Future iPhones could diagnose depression from a typo

There’s a mountain of hearsay out there about depression, anxiety and mental health disorders linked to use of a smartphone.

But what if the phone itself could diagnose whether there was a problem?

According to a report in the Wall Street Journal, that’s exactly what Apple is thinking about for future iPhones.

Apparently, the tech giant is exploring software that can distinguish whether a user is suffering from mental illness by the way they use the gadgets.

The WSJ reports: ‘Apple Inc. is working on technology to help diagnose depression and cognitive decline, aiming for tools that could expand the scope of its burgeoning health portfolio, according to people familiar with the matter and documents reviewed by The Wall Street Journal.

‘The data that may be used includes analysis of participants’ facial expressions, how they speak, the pace and frequency of their walks, sleep patterns, and heart and respiration rates.

‘They may also measure the speed of their typing, frequency of their typos and content of what they type, among other data points, according to the people familiar with the research and the documents.’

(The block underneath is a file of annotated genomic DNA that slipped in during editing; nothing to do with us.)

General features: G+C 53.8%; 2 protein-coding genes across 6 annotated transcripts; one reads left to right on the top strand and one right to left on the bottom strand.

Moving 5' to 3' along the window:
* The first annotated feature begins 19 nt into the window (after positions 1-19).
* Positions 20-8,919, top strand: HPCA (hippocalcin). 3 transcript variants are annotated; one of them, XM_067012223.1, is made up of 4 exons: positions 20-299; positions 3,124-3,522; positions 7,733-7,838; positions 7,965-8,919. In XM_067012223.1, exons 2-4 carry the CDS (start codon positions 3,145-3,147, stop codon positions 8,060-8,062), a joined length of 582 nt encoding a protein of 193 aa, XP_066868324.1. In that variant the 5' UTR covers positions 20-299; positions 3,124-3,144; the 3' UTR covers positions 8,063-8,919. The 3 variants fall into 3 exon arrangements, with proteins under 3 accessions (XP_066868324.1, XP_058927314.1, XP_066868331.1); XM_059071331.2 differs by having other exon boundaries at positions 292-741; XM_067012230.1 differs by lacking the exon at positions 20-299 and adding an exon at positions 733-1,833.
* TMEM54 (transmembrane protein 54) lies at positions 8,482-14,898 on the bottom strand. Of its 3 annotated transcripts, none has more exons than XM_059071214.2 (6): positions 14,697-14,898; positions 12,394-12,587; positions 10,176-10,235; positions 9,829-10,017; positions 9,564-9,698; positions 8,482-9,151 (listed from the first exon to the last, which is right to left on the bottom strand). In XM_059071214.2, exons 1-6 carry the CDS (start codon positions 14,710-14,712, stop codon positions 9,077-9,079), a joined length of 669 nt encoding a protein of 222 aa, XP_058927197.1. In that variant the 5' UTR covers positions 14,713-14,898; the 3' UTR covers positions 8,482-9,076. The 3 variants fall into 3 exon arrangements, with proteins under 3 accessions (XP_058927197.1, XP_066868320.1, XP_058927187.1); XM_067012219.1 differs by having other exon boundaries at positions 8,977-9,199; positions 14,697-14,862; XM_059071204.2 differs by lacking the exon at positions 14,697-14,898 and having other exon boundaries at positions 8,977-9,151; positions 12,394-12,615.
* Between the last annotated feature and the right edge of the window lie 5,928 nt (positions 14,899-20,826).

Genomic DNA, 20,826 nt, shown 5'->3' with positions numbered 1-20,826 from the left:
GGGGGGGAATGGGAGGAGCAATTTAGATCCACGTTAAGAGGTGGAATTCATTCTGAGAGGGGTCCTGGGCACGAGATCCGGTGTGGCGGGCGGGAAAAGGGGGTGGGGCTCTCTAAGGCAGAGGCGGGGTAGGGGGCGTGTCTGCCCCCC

As part of Apple’s commitment to privacy, the company is aiming for these insights to be carried out on the device itself and not communicated to Apple’s servers.

The WSJ stresses that this work is at a very early stage. It’s known that things like depression can lead to different patterns of smartphone use. But it’s big leap to create algorithms that can specifically identify different conditions based on these markers.

Apple has recently jumped headlong into health and fitness with new improvements to the Apple Watch and a workout-guided subscription platform called Apple Fitness+.

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